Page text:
The house and land value trap

By Leith van Onselen

Last month, I wrote an article in MacroInvestor entitled Beware the house and land value trap, which examined the pitfalls of buying new house and land packages on the fringes of Australia’s capital cities.

The article was particularly critical of measures adopted by Australia’s property developers aimed at reinvigorating new home sales by offering generous incentives to new buyers, such as giving away new cars, offering large cash-backs, free landscaping, or paying a buyer’s energy bills for three years when they buy a new house and land package (see below examples).

By offering such giveaways, developers are effectively offering buyers of house and land packages big discounts without reducing the face value of house and land contracts.

However, such incentives are also precluding the new home market from functioning properly.

A buyer of land that comes with an incentive, such as a new car, pays stamp duty on the higher contract price, resulting in more stamp duty being payable than if the price had been lowered by the amount of the incentive. Moreover, when the buyer seeks finance, the bank is more likely to value the property at a lower level than the contracted price, thereby reducing the amount that the bank will lend and effectively increasing the borrower’s required deposit.

Indeed, earlier this year it was reported that bank valuations on new house and land packages were coming in -15% below developers’ sale price valuations, meaning that new home buyers were being forced to contribute 15% more funds (on top of any housing deposit) in order to cover the valuation shortfall, or forfeit the sale.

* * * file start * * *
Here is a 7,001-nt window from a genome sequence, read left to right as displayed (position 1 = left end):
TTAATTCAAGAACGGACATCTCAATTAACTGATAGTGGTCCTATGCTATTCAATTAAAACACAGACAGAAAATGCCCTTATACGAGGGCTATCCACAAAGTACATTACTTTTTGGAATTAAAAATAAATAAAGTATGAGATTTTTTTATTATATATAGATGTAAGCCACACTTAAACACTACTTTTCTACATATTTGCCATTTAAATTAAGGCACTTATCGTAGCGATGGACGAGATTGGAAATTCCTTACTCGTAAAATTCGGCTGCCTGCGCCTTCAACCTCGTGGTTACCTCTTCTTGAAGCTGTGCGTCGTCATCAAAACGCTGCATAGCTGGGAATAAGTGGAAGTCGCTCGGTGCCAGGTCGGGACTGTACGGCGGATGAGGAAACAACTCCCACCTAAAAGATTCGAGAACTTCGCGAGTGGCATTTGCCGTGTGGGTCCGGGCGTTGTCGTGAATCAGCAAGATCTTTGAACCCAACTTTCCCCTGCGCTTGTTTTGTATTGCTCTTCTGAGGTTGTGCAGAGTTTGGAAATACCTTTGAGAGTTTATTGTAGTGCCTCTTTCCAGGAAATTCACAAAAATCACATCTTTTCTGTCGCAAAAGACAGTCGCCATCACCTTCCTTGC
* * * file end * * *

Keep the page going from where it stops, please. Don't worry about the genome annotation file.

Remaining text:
With new home sales continuing to struggle, there are now growing calls for the industry to abandon incentives in favour of transparent land price deductions. From Chris Vedelago at the Age:

DEVELOPERS are being urged to end discounts and giveaways for new home purchases as concerns mount that the incentives are distorting the market and making it tougher for first home buyers to get financing.

The call comes as research shows the typical block of land now includes nearly $13,000 worth of developer incentives, pushing the median price below $200,000 for the first time since the first home grant-fuelled boom of 2010.

But some industry players warn that what began as a temporary measure to boost demand during the property slump is causing a growing number of buyers problems as valuations fail to stack up.

”The rebating has caused an enormous amount of confusion for buyers and valuers about what the purchase price of the land is exactly – does it include or exclude the rebate?” said Sam Tamblyn, managing director of valuation firm Urban Property Australia.

”Valuers are taking it to be the net price [without the rebate]. That’s causing problems for purchasers with their loan-to-value ratios and deals are falling over.”

With financial institutions reportedly reluctant to lend on the face value of the contracts, first home buyers are being forced to provide additional equity to cover the discount. Those who can’t make up the difference are defaulting on the contracts…

Australand general manager Rob Pradolin said incentives had become so pervasive it was time developers recognised that prices had effectively come down and adjusted accordingly.

”I’m calling on the industry to recognise where prices are, set them at that level without incentives and start selling value again,” he said.

”It means customers will pay less stamp duty – making it even more affordable – and there’ll be no surprises when buyers go to the bank.”

Australia’s property development industry appears to be caught in a pincer. If they don’t abandon incentives in favour of transparent land price deductions, financing of new house and land packages will remain problematic and sales will likely continue to struggle. At the same time, reducing the listed price by the same value as the bonuses and incentives being offered could lower their collateral value, potentially triggering the banks to call in more equity from bank-financed developers to bring their loans back to agreed conditions and/or loan terms. Straight price cuts are also more likely to aggrieve recent purchasers that paid higher prices.